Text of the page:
Author: Hannah Jayne (Twitter)
Publisher: Sourcebooks Fire
Publish Date: January 7, 2014
Genre: YA, Contemporary
I know who you are. When Riley first gets the postcard tucked into her bag, she thinks it's a joke. Then she finds a birth certificate for a girl named Jane Elizabeth O'Leary hidden inside her baby book.Riley's parents have always been pretty overprotective. What if it wasn't for her safety...but fear of her finding out their secret? What have they been hiding? The more Riley digs for answers, the more questions she has.The only way to know the truth? Find out what happened to Jane O'Leary.
Have you ever read The Face on the Milk Carton? That is, essentially, what I expected when I first began reading See Jane Run by Hannah Jayne. The mystery within the pages is set up early on, almost before we truly get to know our characters and our protagonist, which leads readers to believe that this mystery will dominate the novel above all else. I figured that the mystery, because of this, would be pretty cut-and-dried, but I was surprised to find that Ms. Jayne didn't hesitate to have us second-guessing, peering over our shoulders and really, honestly, topsy-turvy throughout. That is, essentially, what makes a good mystery after all, and it is a large part of why the novel ended up working fairly well for me.
While much of the novel was rife with paranoia and speculation, however, we weren't offered nearly as much mystery or depth from Riley, our protagonist. On one hand, she's an incredibly sympathetic character, as we can sense her palpable anxiety from the minute the novel begins. On the other hand though, Riley fails to use any sort of logic or common sense when she could have probably easily discovered the root of the mystery, if only through asking the proper questions. Rather, we watch as Riley makes countless poor decisions, and we're helpless but to beat our head against a wall, begging this girl we really want to like to simply stop, take a breath and then proceed. At the same time though, you could sense an air of vulnerability about her that made you desperate to like her, regardless of her numerous character flaws. It must be said that I also really struggled with Riley's best friend, Shelby. The girl was so antagonistic, unfailingly blunt and constantly swapping between logical and illogical that the scenes with her actually pulled me out of the story more than once. If she'd been a bit more tempered and supported Riley's persona better, I think she could have worked.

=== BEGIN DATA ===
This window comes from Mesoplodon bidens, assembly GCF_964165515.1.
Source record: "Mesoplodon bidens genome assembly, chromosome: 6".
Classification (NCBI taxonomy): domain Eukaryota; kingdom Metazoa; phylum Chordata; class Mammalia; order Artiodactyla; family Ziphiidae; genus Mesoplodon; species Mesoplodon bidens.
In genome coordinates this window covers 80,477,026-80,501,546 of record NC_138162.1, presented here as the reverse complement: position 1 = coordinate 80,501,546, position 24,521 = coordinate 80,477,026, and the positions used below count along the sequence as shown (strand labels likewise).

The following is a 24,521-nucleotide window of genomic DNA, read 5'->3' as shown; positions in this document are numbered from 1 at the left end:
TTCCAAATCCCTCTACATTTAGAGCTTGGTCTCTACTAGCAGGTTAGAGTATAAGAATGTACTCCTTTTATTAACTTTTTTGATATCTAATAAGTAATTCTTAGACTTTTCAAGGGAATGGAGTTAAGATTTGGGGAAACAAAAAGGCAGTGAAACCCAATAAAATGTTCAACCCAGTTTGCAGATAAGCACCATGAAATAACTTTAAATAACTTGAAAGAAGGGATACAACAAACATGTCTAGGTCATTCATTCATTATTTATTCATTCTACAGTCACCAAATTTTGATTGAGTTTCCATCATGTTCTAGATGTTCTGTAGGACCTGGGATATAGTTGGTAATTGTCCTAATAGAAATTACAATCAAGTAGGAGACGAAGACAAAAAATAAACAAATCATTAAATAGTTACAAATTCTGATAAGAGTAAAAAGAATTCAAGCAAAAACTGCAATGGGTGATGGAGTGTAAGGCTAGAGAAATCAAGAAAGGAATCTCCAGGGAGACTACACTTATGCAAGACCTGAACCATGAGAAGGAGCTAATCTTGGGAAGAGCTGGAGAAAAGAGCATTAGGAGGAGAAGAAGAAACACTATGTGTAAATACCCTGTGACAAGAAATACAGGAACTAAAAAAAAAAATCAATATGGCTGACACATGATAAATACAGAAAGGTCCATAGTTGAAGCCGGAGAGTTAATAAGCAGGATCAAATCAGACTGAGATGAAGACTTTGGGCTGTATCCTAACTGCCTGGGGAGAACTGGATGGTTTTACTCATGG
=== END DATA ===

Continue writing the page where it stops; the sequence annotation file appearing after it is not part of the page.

In terms of the mystery itself, See Jane Run isn't a slam-dunk, but it does have a solid setup. Yes, there were several plot holes throughout the novel, but just when I thought things were about to unravel, Ms. Jayne would patch up the fragmented pieces and send us down another path. I'm not sure it was entirely logical in the way that the mystery played out either, but I can appreciate the direction in which the novel took us. It was different than I'd anticipated, and there's something to be said for that, in and of itself. Furthermore, there is a sweet romance that leaves its mark on the story and the plot, and the connection between JD and Riley heightens the stakes and further draws us in, despite a few little flaws through the novel.
Overall, See Jane Run was a solid, but not perfect novel. Regardless of the flaws though, I found myself rather enjoying the story as a whole, and I could overlook many of the little issues to appreciate the story in the end. I give it a solid 3.5 out of 5, and I recommend it to fans of YA novels, especially those who like mysteries and thrillers.
I received this book free of charge from the publisher in exchange for an honest review. This, in no way, affected my opinion or review of this book.